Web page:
3. In His Word God shows that redemption is through the sacrifice of the Lord Jesus upon the cross. In John 3 this is likened by the Lord Jesus to the serpent in the wilderness: "And as Moses lifted up the serpent in the wilderness, even so must the Son of man be lifted up: That whosoever believeth in him should not perish, but have eternal life" (John 3:14-15). In Numbers 21:8 Yahweh said to Moses: "Make thee a fiery serpent, and set it upon a pole: and it shall come to pass, that every one that is bitten, when he looketh upon it, shall live". Here was a case of God drawing people unto Him. By telling how looking at the pole would bring healing, people who desired to be healed would be drawn towards the pole. This is taken up by the Lord Jesus in John 12:32: "And I, if I be lifted up from the earth, will draw all men unto me". So people who are drawn today to the Lord Jesus by God are responding to His Word which tells them that they are in need of healing and that if they believe they will not perish but have everlasting life.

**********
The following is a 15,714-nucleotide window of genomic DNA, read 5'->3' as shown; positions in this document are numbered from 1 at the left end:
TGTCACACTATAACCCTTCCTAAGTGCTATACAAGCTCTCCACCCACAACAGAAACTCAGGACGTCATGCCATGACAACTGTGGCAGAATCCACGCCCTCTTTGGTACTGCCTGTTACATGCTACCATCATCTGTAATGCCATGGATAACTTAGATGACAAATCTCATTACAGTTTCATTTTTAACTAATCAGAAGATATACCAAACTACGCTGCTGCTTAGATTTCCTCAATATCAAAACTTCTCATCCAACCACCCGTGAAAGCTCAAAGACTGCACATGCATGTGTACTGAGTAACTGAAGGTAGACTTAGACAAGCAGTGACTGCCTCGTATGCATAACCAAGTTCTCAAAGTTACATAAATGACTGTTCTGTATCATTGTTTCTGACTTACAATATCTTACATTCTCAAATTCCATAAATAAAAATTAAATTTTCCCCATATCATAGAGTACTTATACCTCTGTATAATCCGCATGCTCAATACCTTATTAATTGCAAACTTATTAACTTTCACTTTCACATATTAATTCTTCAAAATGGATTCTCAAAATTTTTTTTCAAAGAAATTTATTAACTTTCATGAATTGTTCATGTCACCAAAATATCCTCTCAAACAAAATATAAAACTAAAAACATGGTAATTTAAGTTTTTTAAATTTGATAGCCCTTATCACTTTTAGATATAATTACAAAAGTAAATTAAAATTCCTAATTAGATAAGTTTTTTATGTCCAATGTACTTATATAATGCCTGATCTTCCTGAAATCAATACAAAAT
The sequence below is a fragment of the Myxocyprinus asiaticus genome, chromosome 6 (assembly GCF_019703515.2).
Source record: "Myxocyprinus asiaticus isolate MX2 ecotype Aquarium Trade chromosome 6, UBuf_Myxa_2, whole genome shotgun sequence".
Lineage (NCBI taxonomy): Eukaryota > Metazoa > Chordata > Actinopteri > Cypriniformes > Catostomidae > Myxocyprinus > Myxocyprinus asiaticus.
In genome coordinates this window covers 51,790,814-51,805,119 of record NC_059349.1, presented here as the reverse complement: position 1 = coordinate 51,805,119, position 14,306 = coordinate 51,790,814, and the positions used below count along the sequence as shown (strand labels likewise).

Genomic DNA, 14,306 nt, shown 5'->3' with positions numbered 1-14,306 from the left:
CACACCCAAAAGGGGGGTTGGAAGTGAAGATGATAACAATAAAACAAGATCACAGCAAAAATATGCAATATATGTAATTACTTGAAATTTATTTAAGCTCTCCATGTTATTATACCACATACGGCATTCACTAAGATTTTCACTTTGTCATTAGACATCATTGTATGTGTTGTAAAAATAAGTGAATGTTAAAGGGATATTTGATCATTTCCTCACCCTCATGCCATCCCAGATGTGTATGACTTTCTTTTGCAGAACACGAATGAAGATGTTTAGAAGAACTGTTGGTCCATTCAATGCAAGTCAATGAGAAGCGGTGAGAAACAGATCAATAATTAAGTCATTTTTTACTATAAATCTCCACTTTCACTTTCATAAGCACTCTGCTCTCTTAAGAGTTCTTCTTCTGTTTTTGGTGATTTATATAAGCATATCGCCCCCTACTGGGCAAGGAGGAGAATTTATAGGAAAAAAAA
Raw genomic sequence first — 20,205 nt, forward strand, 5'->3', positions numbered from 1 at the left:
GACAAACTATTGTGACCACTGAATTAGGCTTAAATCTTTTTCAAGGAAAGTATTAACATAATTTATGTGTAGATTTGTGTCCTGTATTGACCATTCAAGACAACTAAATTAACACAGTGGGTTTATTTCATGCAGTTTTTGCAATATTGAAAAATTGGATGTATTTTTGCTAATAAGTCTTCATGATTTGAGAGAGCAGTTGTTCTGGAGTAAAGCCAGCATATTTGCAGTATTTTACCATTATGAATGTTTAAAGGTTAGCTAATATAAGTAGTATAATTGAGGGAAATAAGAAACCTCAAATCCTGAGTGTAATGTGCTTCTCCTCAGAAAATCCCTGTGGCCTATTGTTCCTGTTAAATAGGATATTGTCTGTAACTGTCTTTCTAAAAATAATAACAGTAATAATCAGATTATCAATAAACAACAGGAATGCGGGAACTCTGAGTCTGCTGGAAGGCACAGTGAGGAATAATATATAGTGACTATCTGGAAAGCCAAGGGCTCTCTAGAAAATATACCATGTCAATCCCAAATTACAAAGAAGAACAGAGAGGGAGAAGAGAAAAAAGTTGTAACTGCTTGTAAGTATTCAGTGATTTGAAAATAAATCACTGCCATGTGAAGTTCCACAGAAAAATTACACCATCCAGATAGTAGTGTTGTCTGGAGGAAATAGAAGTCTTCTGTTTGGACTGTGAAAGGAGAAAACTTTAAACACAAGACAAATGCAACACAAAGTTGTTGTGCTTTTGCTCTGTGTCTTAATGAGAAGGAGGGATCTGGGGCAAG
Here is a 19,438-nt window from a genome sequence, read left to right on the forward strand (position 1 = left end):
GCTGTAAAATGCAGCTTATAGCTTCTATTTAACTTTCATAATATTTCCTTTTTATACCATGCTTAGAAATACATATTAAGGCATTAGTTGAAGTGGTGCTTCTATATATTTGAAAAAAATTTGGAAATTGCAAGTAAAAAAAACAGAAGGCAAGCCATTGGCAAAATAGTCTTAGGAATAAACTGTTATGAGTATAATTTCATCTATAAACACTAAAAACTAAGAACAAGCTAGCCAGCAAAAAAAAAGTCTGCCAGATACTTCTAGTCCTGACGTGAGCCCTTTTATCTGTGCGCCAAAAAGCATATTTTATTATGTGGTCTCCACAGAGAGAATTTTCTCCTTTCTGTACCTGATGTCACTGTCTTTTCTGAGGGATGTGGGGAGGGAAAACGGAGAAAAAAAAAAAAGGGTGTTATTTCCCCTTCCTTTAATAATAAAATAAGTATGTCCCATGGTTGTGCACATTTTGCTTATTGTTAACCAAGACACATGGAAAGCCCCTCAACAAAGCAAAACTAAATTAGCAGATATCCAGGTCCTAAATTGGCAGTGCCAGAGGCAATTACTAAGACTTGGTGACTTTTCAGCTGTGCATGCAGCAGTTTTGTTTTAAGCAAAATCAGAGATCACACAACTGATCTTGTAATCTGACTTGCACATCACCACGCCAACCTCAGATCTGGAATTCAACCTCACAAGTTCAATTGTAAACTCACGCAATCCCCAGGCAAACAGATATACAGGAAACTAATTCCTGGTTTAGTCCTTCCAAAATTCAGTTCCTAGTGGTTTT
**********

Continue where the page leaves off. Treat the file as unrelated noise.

"He that believeth on me, as the scripture hath said, out of his belly shall flow rivers of living water."
This verse is used by Evangelicals to show that if we come to Jesus then we receive the Holy Spirit.